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DATE: February 13, 2017 (Date of pronouncement)
DATE: February 22, 2017 (Date of publication)
AY: 2011-12
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CITATION:
S. 206AA does not have an overriding effect over the other provisions of the Act. By virtue of s. 90(2), the provisions of the Treaty override s. 206AA to the extent they are beneficial to the assessee. Consequently, the payer cannot be held liable to deduct tax at higher of the rates prescribed in s. 206AA in case of payments made to non-resident persons in spite of their failure to furnish the PAN

In view of the above discussion, we are of the view that the provisions of section 206AA of the Act will not have a overriding effect for all other provisions of the Act and the provisions of the Treaty to the extent they are beneficial to the assessee will override sect ion 206AA by virtue of section 90(2). In our opinion, the assessee therefore cannot be held liable to deduct tax at higher of the rates prescribed in section 206AA in case of payments made to non-resident persons having taxable income in India in spite of their failure to furnish the Permanent Account Numbers

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DATE: March 11, 2015 (Date of pronouncement)
DATE: July 8, 2016 (Date of publication)
AY: 1999-00
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CITATION:
Law laid down by the Tribunal in (i) Central Bank of India v/s. DCIT 42 SOT 450 that under Art 26(3) of India-USA DTAA payments to Non-Residents are equated with payments to Residents & so s. 40(a)(i) disallowance is not valid and (ii) in DCIT v/s. Bank of Baharain & Kuwait 132 TTJ (Mum) 505 that loss arising from unmatured foreign exchange contracts is not a notional loss but is allowable as a definite liability is final as Dept has not challenged these verdicts and the issue cannot be raised in case of other assessees

The Assessee during subject Assessment Year made payment through Master Card International and Visa Card International being assessment and equipment fees. The payments were made by the Assessee without deducting tax at source. In view of the above, the Assessing Officer & CIT(A) disallowed the entire amount of fees remitted, aggregating to Rs.82.33 lakhs in terms of Section 40(a)(i) of the Act. The Tribunal allowed the Appeal of the Assessee by followed its decision in the case of Central Bank of India v/s. DCIT 42 SOT 450 – wherein on similar facts, it was held that even if no TDS is deducted, the payments made to Visa Card International and Master Card International on account of fees could not be disallowed in view of Article 26(3) of Indo-US Double Taxation Avoidance Agreement (DTAA)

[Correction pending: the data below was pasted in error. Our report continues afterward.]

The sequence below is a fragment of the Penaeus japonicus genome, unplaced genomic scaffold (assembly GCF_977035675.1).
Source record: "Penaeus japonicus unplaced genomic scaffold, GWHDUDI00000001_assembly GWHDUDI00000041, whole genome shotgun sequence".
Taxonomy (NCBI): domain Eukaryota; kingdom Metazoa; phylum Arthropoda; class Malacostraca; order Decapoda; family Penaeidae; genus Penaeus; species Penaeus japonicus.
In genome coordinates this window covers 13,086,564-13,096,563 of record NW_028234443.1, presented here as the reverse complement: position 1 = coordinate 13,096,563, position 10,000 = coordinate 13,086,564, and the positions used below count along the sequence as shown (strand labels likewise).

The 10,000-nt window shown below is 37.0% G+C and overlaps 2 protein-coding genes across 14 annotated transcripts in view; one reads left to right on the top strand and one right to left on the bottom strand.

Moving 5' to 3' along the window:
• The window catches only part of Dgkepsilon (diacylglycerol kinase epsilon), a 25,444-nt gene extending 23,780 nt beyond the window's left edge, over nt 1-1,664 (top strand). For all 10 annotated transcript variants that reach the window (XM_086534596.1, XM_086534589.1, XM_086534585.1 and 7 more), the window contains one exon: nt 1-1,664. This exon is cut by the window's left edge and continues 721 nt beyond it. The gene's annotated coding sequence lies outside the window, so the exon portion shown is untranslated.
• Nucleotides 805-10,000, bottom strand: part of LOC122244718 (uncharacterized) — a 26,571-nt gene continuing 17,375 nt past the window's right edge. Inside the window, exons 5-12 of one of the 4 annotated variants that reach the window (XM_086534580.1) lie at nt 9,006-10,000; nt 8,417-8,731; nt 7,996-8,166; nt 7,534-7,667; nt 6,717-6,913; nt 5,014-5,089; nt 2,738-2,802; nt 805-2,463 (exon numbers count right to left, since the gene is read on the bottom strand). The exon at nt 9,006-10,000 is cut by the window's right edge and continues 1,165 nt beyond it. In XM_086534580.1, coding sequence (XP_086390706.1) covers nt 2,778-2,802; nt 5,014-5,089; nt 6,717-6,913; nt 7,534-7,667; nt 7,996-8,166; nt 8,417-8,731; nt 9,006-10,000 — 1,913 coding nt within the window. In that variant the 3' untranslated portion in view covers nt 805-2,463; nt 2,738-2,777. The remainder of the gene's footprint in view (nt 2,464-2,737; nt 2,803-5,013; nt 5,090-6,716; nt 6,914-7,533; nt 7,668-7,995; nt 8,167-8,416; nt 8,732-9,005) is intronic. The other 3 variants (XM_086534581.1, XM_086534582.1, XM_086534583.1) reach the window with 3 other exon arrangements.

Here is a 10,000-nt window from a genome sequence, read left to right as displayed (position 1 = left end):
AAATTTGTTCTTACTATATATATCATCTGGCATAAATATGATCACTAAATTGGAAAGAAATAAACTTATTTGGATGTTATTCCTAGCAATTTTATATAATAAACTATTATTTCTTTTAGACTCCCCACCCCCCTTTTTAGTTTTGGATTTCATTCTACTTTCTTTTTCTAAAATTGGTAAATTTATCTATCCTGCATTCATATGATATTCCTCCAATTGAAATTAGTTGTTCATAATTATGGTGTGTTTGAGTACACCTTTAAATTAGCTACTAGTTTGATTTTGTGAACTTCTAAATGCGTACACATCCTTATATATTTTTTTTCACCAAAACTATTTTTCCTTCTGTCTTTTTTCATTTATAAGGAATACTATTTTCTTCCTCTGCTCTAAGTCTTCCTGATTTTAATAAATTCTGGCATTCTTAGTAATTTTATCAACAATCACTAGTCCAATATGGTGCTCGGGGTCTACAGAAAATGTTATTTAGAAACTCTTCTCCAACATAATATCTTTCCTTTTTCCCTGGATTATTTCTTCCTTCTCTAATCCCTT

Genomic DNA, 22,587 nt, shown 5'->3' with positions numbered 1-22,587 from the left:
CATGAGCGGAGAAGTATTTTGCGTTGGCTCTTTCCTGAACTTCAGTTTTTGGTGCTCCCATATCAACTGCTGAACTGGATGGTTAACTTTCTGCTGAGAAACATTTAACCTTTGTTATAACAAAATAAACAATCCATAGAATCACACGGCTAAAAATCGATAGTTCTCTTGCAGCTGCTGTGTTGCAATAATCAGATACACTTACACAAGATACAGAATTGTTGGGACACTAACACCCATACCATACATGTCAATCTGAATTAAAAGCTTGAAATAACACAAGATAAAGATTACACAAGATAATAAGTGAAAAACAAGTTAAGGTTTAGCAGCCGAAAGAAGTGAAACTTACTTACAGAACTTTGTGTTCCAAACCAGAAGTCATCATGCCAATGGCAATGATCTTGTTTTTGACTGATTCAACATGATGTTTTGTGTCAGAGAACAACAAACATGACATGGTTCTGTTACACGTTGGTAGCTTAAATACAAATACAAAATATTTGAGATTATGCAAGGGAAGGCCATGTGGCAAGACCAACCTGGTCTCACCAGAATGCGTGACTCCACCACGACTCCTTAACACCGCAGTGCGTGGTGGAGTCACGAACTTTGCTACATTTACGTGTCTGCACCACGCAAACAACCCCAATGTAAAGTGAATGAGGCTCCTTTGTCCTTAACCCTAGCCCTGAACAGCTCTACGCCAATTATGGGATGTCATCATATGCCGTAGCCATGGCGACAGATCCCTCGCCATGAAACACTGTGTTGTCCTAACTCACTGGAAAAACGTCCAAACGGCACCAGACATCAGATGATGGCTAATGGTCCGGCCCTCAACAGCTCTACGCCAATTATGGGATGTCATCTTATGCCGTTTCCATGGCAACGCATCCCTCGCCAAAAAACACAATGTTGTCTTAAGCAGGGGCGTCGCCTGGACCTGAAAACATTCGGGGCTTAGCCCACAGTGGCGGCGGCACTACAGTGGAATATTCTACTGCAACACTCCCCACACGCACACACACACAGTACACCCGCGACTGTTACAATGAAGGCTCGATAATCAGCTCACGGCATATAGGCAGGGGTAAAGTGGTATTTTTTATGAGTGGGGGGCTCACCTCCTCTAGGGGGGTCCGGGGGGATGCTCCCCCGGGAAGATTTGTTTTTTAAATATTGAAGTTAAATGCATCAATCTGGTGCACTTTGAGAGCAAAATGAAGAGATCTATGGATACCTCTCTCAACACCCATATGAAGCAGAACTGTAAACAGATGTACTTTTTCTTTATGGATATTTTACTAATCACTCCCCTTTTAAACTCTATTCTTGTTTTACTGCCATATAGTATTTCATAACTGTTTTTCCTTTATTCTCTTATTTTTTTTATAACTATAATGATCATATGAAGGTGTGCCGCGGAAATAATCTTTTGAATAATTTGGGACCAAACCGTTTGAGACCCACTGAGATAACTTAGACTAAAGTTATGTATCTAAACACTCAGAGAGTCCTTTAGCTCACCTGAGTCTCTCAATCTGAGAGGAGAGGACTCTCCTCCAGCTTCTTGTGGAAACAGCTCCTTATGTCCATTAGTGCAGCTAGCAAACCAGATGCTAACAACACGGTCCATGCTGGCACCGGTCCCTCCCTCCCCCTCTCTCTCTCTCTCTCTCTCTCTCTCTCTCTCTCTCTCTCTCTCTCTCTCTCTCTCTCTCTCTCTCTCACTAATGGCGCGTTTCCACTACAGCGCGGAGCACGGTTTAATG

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DATE: May 18, 2016 (Date of pronouncement)
DATE: May 26, 2016 (Date of publication)
AY: -
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CITATION:
(i) Purchase of a license to use shelf/shrink-wrapped software is purchase of a “product” and not a “copyright”, (ii) The retrospective insertion of Explanation 4 to s. 9(1)(vi) to include “software” in the definition of “royalty” does not apply to DTAAs, (iii) In view of the conflict of views amongst the High Courts, the view in favour of the assessee should be followed, (iv) An obligation to deduct TDS u/s 195 cannot be imposed by the retrospective insertion of Explanation 4 to s. 9(1)(vi), (v) As payments for software were not “royalty” at the time of payment, the assessee cannot be held to be in default for not deducting TDS

The assessee cannot be said to have paid the consideration for use of or the right to use copyright but has simply purchased the copyrighted work embedded in the CD- ROM which can be said to be sale of “good” by the owner. The consideration paid by the assessee thus as per the clauses of DTAA cannot be said to be royalty and the same will be outside the scope of the definition of “royalty” as provided in DTAA and would be taxable as business income of the recipient. The assessee is entitled to the fair use of the work/product including making copies for temporary purpose for protection against damage or loss even without a license provided by the owner in this respect and the same would not constitute infringement of any copyright of the owner of the work even as per the provisions of section 52 of the Copyright Act,1957